They wavered. No clear choice was made about America’s level of involvement. A major policy stumble ensued.

“The coup was unsuccessful. We did not act very decisively,” Scowcroft said. “This was our first crisis. We didn’t do particularly well in it.”

President Clinton, too, was unsuccessful in traversing the first crisis of his administration, this time in Somalia.

Once more the team was eminently qualified. Clinton’s first U.N. Ambassador, Madeleine Albright, had worked for the National Security Council under President Jimmy Carter. Secretary of State Warren Christopher was a veteran of the Carter and Nixon administrations. Powell stayed on as chairman of the Joint Chiefs. The list goes on.

But once more a first-class team stumbled.

There was no time to settle in. Deputy national security adviser Samuel Berger got a call from Scowcroft during the transition in which he stated, “I just wanted to let you know that we are going to send [27,000] troops into Somalia.”

But Scowcroft also indicated that peacekeepers would be out in two to three weeks. The incoming Clinton team had no great sense of urgency as a result. The matter was left largely to the military establishment.

“I do not believe the White House was involved or engaged to any great extent,” former deputy defense secretary William Perry said. “I think it was Les [Aspin] and Colin Powell, basically, managing the issue.”

Unfortunately, Powell had “one foot out the door” and would soon leave the administration. Aspin made decisions on Somalia “without much thought, because it was a phone call while he was on vacation,” Perry recalled.

Clear authority between the United States and the United Nations also was not established.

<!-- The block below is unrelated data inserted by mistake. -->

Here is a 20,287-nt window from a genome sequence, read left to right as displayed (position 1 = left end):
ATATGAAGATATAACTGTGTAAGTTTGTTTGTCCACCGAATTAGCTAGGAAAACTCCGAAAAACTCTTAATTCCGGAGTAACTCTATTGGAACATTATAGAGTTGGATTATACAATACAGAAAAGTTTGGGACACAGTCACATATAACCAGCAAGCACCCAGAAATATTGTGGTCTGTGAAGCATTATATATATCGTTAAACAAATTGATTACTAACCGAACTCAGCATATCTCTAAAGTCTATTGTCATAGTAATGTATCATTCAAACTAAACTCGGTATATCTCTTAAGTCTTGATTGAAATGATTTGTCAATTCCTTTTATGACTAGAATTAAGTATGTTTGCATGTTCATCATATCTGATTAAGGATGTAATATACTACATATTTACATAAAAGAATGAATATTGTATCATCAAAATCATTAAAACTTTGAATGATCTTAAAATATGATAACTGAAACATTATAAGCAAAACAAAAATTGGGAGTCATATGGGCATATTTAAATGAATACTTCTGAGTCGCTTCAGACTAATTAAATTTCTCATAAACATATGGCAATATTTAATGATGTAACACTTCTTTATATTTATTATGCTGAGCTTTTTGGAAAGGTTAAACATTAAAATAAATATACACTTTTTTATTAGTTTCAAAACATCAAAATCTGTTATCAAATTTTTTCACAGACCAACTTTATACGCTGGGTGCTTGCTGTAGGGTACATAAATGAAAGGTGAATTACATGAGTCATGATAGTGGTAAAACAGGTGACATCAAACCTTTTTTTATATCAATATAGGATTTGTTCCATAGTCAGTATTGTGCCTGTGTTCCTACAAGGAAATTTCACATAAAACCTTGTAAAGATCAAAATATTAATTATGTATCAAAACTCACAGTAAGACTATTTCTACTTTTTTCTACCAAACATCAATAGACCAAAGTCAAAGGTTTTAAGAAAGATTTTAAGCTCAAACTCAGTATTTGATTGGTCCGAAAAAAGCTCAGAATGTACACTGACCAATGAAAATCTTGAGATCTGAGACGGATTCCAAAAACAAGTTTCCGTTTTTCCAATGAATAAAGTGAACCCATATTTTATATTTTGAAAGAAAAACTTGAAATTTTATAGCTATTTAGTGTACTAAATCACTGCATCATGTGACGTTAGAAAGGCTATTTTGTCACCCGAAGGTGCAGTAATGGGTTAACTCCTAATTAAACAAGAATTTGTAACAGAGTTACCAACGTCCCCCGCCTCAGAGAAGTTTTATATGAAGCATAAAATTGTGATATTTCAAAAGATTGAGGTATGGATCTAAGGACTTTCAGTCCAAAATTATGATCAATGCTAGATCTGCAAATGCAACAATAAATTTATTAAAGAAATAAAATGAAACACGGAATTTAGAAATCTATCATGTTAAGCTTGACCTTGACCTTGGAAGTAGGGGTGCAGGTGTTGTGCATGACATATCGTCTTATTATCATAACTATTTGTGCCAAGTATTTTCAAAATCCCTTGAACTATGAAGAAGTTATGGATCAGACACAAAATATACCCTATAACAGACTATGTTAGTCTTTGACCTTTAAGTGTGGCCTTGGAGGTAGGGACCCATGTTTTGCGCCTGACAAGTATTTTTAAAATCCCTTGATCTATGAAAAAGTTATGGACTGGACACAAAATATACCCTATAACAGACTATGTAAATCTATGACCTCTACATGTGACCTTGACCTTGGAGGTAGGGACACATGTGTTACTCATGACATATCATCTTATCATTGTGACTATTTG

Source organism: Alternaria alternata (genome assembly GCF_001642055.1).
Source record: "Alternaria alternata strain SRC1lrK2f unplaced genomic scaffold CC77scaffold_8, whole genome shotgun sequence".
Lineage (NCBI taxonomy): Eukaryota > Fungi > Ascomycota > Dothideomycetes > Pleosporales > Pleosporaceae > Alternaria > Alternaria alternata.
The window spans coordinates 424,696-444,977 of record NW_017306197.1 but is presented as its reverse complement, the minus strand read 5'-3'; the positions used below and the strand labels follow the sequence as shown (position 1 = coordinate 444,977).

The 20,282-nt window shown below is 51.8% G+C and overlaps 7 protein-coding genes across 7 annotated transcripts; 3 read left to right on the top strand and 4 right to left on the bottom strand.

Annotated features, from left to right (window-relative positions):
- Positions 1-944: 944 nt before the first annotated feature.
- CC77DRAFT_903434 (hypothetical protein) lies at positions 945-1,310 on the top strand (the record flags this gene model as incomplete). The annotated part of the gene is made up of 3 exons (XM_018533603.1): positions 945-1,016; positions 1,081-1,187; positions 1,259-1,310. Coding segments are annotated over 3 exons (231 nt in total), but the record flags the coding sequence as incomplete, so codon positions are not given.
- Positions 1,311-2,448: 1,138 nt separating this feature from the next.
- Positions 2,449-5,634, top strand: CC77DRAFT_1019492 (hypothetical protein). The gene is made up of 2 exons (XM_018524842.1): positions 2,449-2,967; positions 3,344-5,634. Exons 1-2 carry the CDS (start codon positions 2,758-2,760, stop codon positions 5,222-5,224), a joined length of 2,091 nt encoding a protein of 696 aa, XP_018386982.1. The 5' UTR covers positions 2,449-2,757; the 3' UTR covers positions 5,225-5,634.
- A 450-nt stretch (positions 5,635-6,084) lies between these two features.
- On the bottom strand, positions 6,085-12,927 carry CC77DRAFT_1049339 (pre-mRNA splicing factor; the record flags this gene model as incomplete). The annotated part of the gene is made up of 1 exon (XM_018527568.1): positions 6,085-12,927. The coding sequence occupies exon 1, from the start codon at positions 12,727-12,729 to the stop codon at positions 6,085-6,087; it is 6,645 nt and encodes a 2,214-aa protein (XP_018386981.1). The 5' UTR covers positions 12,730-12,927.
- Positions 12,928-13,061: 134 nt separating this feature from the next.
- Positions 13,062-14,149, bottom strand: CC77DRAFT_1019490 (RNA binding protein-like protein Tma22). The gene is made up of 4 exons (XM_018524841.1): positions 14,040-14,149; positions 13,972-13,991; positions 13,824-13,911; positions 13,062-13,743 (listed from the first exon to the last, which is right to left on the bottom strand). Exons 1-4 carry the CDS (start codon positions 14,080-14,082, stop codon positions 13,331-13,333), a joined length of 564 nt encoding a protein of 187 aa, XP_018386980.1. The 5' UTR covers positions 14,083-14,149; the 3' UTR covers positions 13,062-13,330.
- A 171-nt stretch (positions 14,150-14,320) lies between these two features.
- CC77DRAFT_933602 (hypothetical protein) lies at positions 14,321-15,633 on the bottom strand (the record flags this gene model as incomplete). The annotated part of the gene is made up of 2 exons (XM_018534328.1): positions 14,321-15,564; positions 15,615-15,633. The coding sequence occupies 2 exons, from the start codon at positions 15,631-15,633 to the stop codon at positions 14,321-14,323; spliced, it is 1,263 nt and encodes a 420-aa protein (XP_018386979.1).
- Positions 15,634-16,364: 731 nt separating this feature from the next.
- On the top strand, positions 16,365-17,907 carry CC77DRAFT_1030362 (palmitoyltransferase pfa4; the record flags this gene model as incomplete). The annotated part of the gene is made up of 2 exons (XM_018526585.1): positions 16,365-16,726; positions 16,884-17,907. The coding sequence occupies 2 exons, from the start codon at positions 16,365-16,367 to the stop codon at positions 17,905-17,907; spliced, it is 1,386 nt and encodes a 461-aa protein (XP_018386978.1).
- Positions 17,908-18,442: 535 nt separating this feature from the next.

“We turned the operation over to the U.N., although our military was still there but not part of the U.N. We did not ‘blue-helmet’ our military,” Berger said.

Disaster followed. A helicopter was shot down. Eighteen Americans lost their lives. Horrible images followed of the bodies of slain soldiers being dragged through the streets of Mogadishu.

As National Security Council adviser Nancy Soderberg notes, the administration was “blind-sided.” This was Clinton’s “Bay of Pigs.”

Which brings us back to the question of whether experience matters. Two divergent arguments result from these historic moments.

You could say that even though the most experienced administrations stumble when handling their first crisis, it would be especially reckless to trust green candidates with such a critical responsibility. While the Bush team stumbled, things would probably be far worse under Carson or Trump.

Ohio Gov. John Kasich defended this view in the third GOP debate: “Folks, we have to wake up. We can’t elect somebody who doesn’t know how to do the job.”

But the opposite also may be true. Maybe Kasich is wrong. You could spin it the other way.

If Bush and Clinton were unprepared, then perhaps no amount of experience can ready a president for the first crisis. In that case, Trump and Carson’s unconventional résumés would not matter.

Of course, other variables come into play when selecting a commander in chief. For instance, the ability to adapt after early stumbles is a separate issue. But when it comes to initial experience, the answer is not definitive.

Contradictory statements made by Cheney about Panama attest to this.

He began, “It’s like anything else, if you’ve done it, you have a better feeling about how to do it.” But then he may have inadvertently doubled back when he added that, in “crisis management, the only way to learn it is to do it.”

Where GOP voters ultimately lean in this argument will be critical. It will have major implications on the prospects of the Republican front-runners and perhaps even the quality of crisis management we get from our 45th president.

Tony Lucadamo is the lead policy analyst at the University of Virginia’s Miller Center of Public Affairs.